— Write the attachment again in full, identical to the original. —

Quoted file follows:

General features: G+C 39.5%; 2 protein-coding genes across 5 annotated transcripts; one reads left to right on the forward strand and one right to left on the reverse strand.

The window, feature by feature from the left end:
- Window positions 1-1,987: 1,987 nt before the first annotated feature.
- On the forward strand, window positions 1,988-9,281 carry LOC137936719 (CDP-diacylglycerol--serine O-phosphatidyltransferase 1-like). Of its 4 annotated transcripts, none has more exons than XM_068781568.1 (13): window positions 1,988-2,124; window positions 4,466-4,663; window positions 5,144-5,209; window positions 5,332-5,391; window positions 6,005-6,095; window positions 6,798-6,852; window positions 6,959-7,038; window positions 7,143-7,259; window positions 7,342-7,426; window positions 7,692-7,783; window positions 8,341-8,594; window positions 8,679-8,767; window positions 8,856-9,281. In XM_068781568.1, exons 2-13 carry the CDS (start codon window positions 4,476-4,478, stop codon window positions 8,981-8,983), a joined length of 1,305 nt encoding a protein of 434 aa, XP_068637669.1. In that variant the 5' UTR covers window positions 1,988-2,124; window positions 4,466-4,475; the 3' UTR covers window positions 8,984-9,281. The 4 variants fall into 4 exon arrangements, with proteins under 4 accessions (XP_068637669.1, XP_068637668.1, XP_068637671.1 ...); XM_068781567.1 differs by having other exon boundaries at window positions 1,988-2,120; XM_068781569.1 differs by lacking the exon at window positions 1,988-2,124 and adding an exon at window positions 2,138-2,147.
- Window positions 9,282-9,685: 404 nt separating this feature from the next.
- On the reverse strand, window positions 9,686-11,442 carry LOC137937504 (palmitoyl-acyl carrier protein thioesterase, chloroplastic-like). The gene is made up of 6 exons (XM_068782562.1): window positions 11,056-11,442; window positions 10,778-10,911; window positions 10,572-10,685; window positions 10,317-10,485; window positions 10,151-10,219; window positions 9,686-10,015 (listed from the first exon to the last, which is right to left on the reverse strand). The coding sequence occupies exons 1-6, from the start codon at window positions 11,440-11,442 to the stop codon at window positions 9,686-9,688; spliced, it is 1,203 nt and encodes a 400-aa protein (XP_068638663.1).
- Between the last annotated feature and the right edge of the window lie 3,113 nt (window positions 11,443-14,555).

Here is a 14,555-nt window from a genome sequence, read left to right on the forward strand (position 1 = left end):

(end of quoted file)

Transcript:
General features: G+C 39.5%; 2 protein-coding genes across 5 annotated transcripts; one reads left to right on the forward strand and one right to left on the reverse strand.

The window, feature by feature from the left end:
- Window positions 1-1,987: 1,987 nt before the first annotated feature.
- On the forward strand, window positions 1,988-9,281 carry LOC137936719 (CDP-diacylglycerol--serine O-phosphatidyltransferase 1-like). Of its 4 annotated transcripts, none has more exons than XM_068781568.1 (13): window positions 1,988-2,124; window positions 4,466-4,663; window positions 5,144-5,209; window positions 5,332-5,391; window positions 6,005-6,095; window positions 6,798-6,852; window positions 6,959-7,038; window positions 7,143-7,259; window positions 7,342-7,426; window positions 7,692-7,783; window positions 8,341-8,594; window positions 8,679-8,767; window positions 8,856-9,281. In XM_068781568.1, exons 2-13 carry the CDS (start codon window positions 4,476-4,478, stop codon window positions 8,981-8,983), a joined length of 1,305 nt encoding a protein of 434 aa, XP_068637669.1. In that variant the 5' UTR covers window positions 1,988-2,124; window positions 4,466-4,475; the 3' UTR covers window positions 8,984-9,281. The 4 variants fall into 4 exon arrangements, with proteins under 4 accessions (XP_068637669.1, XP_068637668.1, XP_068637671.1 ...); XM_068781567.1 differs by having other exon boundaries at window positions 1,988-2,120; XM_068781569.1 differs by lacking the exon at window positions 1,988-2,124 and adding an exon at window positions 2,138-2,147.
- Window positions 9,282-9,685: 404 nt separating this feature from the next.
- On the reverse strand, window positions 9,686-11,442 carry LOC137937504 (palmitoyl-acyl carrier protein thioesterase, chloroplastic-like). The gene is made up of 6 exons (XM_068782562.1): window positions 11,056-11,442; window positions 10,778-10,911; window positions 10,572-10,685; window positions 10,317-10,485; window positions 10,151-10,219; window positions 9,686-10,015 (listed from the first exon to the last, which is right to left on the reverse strand). The coding sequence occupies exons 1-6, from the start codon at window positions 11,440-11,442 to the stop codon at window positions 9,686-9,688; spliced, it is 1,203 nt and encodes a 400-aa protein (XP_068638663.1).
- Between the last annotated feature and the right edge of the window lie 3,113 nt (window positions 11,443-14,555).

Here is a 14,555-nt window from a genome sequence, read left to right on the forward strand (position 1 = left end):